Image Intensifier or Flat Panel Detector – Which is Better for your C-Arm?

Since their introduction in the 1950s, C-arms have allowed physicians to monitor medical procedures in real time and achieve better results for their patients.  At the time, image intensifiers were the leading technology. About 50 years later, flat panel detectors were developed. While both the image intensifier and the flat panel detector have the same purpose – to provide a viewable image – they work in different ways.

Increasingly, more and more C-arm manufacturers have embraced the adoption of flat panel detector technology. But does that mean that image intensifiers don’t have a place? The answer isn’t as simple as it seems. Every lab, program, and healthcare system has its own needs that must be considered when answering the question: Should we go with an image intensifier or a flat panel detector?

The differences in each technology are important to consider when deciding on which technology to purchase and use in a lab – either a new program being established or one that is looking to expand and grow.

Image quality is one of the most important factors in deciding between an image intensifier (II) and a flat panel detector (FPD). Though image intensifiers can provide quality images for a few years, that image quality can degrade over time. What’s more, the technology behind image intensifier systems can create peripheral field of view distortion. Flat panel detectors show minimal image degradation over time and eliminate geometric distortion.

Another important difference between image intensifiers and flat panel detector systems is in radiation dose. The difference is in magnification mode. With an image intensifier, the dose must be increased to magnify the visible image. With flat panel detector technology, the same image magnification is achieved with no increase in radiation. Generally, flat panel detector systems use less radiation than image intensifiers.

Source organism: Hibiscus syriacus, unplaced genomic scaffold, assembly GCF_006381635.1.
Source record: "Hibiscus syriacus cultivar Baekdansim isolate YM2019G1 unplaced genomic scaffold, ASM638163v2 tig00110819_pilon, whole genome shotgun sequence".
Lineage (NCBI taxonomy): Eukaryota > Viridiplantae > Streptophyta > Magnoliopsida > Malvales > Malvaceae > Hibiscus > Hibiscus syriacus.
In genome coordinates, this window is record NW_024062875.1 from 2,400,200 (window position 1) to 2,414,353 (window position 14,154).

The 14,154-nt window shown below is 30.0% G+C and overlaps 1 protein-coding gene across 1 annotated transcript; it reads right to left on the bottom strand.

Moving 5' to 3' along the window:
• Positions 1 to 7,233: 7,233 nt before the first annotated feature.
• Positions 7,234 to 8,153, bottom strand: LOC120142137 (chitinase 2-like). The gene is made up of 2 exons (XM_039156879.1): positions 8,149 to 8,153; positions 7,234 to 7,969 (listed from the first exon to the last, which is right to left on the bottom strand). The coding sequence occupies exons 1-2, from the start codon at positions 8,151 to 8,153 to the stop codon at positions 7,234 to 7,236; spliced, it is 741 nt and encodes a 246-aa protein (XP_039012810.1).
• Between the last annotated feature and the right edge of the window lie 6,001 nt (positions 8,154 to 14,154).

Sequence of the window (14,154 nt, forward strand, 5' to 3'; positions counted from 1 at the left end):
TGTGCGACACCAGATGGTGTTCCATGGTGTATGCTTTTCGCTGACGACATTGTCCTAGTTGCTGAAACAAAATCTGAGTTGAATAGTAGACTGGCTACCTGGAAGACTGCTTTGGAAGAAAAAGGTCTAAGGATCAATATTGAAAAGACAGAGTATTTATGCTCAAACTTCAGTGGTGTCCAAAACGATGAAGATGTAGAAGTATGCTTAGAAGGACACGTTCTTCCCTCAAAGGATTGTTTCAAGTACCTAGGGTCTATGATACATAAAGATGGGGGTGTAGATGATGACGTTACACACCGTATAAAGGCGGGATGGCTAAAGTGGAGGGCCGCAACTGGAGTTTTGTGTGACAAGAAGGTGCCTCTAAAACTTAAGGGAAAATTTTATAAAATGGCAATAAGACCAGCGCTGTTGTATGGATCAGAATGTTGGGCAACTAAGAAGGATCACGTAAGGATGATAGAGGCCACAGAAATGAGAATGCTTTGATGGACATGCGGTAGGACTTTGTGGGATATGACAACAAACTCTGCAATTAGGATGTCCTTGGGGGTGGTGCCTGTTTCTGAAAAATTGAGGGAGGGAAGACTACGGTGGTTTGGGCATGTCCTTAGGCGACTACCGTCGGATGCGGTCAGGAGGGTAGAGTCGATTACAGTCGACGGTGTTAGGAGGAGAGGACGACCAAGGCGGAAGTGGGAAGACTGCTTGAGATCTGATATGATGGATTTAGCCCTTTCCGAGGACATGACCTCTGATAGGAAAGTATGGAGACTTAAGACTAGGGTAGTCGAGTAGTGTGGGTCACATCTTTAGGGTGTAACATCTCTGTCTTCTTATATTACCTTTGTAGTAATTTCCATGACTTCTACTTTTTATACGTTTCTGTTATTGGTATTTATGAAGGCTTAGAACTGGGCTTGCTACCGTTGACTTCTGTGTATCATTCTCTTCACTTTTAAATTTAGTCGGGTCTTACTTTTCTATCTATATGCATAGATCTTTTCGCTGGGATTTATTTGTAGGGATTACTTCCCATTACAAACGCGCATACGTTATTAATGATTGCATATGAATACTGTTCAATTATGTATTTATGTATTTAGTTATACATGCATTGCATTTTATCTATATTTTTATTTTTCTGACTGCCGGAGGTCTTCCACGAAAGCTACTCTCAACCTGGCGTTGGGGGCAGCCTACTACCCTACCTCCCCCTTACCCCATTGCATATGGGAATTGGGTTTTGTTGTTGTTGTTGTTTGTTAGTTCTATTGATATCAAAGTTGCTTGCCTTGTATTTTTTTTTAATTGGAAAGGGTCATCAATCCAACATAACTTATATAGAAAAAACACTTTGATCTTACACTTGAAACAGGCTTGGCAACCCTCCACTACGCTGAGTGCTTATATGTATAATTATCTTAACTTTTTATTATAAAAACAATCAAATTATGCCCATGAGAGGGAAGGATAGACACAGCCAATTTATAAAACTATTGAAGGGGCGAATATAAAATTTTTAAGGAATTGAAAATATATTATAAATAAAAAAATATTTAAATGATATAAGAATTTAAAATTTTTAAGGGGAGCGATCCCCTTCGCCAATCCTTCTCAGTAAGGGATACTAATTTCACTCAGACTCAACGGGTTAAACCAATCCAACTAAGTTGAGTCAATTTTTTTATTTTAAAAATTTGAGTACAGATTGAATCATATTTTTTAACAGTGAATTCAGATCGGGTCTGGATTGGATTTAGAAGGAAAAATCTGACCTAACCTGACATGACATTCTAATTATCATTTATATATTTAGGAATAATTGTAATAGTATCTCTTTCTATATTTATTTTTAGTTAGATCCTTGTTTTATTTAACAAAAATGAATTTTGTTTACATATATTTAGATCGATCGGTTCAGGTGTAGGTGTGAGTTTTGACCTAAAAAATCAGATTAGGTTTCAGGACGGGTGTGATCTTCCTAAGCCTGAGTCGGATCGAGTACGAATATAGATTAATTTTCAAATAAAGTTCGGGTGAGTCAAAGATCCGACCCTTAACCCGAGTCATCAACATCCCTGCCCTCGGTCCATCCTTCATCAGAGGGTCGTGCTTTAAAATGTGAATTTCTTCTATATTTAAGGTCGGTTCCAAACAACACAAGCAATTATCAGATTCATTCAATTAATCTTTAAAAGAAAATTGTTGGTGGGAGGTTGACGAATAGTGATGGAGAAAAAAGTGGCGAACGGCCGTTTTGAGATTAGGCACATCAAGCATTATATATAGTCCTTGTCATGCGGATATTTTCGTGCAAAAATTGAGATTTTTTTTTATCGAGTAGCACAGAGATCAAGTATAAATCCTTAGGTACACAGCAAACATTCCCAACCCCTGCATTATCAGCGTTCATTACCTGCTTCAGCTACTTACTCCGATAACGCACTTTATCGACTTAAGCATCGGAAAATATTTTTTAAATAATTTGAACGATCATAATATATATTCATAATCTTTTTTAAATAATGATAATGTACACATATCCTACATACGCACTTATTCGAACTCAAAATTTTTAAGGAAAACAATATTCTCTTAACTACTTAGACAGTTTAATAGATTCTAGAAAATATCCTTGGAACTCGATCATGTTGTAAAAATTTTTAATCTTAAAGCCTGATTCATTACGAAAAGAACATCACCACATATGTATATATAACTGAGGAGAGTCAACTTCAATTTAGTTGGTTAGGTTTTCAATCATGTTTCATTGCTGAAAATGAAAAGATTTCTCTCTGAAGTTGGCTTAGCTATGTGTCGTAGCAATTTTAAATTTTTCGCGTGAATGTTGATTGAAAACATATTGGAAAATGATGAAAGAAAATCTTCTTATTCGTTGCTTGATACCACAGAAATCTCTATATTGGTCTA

While the technology behind both image intensifiers and flat panel detector systems has improved over the years, it is generally accepted that flat panel technology provides a lower dose solution compared to an image intensifier system. If lowering dose to the patient and staff is the goal, the decision should be an easy one: flat panel technology.

For some labs and programs, size is a consideration. How much space do you have? Flat panel detector technology is more compact when compared to the extended tube structure of an image intensifier. This allows for more space for the physician and staff to work – especially with larger patients as a flat panel detector system enables precise control and ergonomic functionality.

Cost is yet another consideration. Flat panel detector technology is newer than image intensifier technology and provides several advantages. It’s not surprising then that systems utilizing flat panel detectors generally cost more than their image intensifier counterparts. But that upfront cost savings is not always realized in the lifespan of an imaging system when factoring in image degradation and a generally higher cost of repair with image intensifiers.

When deciding between an imaging system based on image intensifier or flat panel detector technology, a program must access what its goals are – not just where they are today, but where they plan to be in the future. What procedures do they perform now? Will that change in a few years? What are their image quality needs and how important is radiation safety? And finally, is size and cost a concern? These are all considerations when deciding on the imaging technology for your C-arm.

The fixed C-arms designed and built by Omega utilize flat panel detector technology and advanced AI-enabled ROI that delivers the ultimate radiation protection for everyone in the room – patient, physician, and staff – using fluoro or cine methods of acquisition. This radiation reduction is proven, and it goes beyond anything else in use today. Omega does this while delivering spectacular image quality inside and out of the ROI, with or without magnification.

The AI image-guided interventional systems from Omega use flat panel technology and reduce radiation exposure by up to 84%. This reduction is in addition to any current ALARA best practices for radiation safety and far better than any conventional non-AI system and far better than any image intensifier system. Omega’s AI-enabled systems represent a clear step above any image intensifier-based system as well as any flat panel system without AI and ROI technology.

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